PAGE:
Saturday, September 04, 2010

Foxen Canyon Oaks

"Foxen Canyon Oaks"
20" X 30" Oil on Canvas

This painting is just abouyt finished. I'm going to let it sit and ponder it for the next few days while starting another painting. It's late and I photographed it which for some reason the late pics never seem to come off good. The original painting is here and has a really decent look to it but for some reason some of that is getting lost in the photo. I'm really too tired to mess with it though and at this point I want to move on to the next painting instead of messing with taking a better pic.

I had a great frame that was custom made to this size of the painting a few years ago. I had painted a vineyard scene but it wasn't my favorite vineyard scene so the painting ended up in my bedroom against the wall. I decided to quit wasting the frame and took the painting off of the stretcher bars. I restretched new primed canvas over the bars and painted this scene. I rolled the old painting up and stached it in the "art" closet, a 5'x8' room I use to keep all of the art materials, packaging, prints, frames and old paintings in. I think this one will work just fine in the frame. Dying to see what the varnish does for it.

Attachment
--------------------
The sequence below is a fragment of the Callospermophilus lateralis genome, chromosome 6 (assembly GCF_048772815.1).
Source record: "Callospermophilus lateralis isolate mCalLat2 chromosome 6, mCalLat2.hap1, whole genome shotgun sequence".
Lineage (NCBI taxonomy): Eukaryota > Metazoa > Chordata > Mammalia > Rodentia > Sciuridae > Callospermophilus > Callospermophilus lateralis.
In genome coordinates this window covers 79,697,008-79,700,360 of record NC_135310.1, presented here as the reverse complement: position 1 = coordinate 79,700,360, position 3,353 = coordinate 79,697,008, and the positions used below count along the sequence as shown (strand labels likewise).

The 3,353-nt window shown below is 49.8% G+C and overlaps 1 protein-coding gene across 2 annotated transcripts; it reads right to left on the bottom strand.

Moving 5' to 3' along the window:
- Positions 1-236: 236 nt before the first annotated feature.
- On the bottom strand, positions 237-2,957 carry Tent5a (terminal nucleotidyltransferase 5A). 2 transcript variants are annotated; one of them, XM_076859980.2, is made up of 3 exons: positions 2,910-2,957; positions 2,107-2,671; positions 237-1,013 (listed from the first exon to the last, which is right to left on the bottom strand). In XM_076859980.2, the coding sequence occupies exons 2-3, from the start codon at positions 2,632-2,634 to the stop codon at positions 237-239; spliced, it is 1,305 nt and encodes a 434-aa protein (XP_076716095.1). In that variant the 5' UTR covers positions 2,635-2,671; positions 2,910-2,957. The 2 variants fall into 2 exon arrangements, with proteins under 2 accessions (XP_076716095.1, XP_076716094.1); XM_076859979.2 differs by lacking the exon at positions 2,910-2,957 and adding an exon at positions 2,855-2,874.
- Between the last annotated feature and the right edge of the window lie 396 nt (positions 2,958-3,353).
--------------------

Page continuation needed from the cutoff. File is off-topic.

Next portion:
It's been hot here the past week and the studio is too warm to paint in. I have an air conditioner but hate running it all day due to the cost it adds to the monthly electric bill....also it is only a few feet from my easel so it is kind of loud. Most of the year the studio works fine but when it gets hot half of the day gets pretty toasty in here....come on Fall!

Thursday, August 26, 2010

Oak At Nipomo

"Oak At Nipomo"
15" X 30" Oil on Canvas
I had a painting at a benefit show to help raise funds to restore the Dana Adobe in Nipomo a few months back. While there I took some reference photos and did a plein air painting. The adobe is on a long dead end street and this oak tree is on the property next to the adobe. It's a huge tree that has to be tens and tens of years old with a great spot overlooking the farmlands of Nipomo. Always a sucker for a good looking tree I wanted to paint it so that's what I did.

The interesting thing about this painting is that I ended up really working hard to paint better grasses and the smaller plants in the foreground. Had I painted my usual grasses I would have had this done in 2 days instead of the 3 that it took to complete. I've been admiring the way Clyde Aspevig paints his foregrounds grasses. I stared at his for a good few hours and thought I needed to work more on mine instead of doing my usual "flick of the wrist" grasses that I normally do. Mine are ok but they probably needed to evolve some more. I don't usually paint many small bushes either so that was something I wanted to work more into this painting. I like Clydes grasses but he attains a much more realistic look than I do or can do at this point. That guy sure can paint small plants though...makes me drool.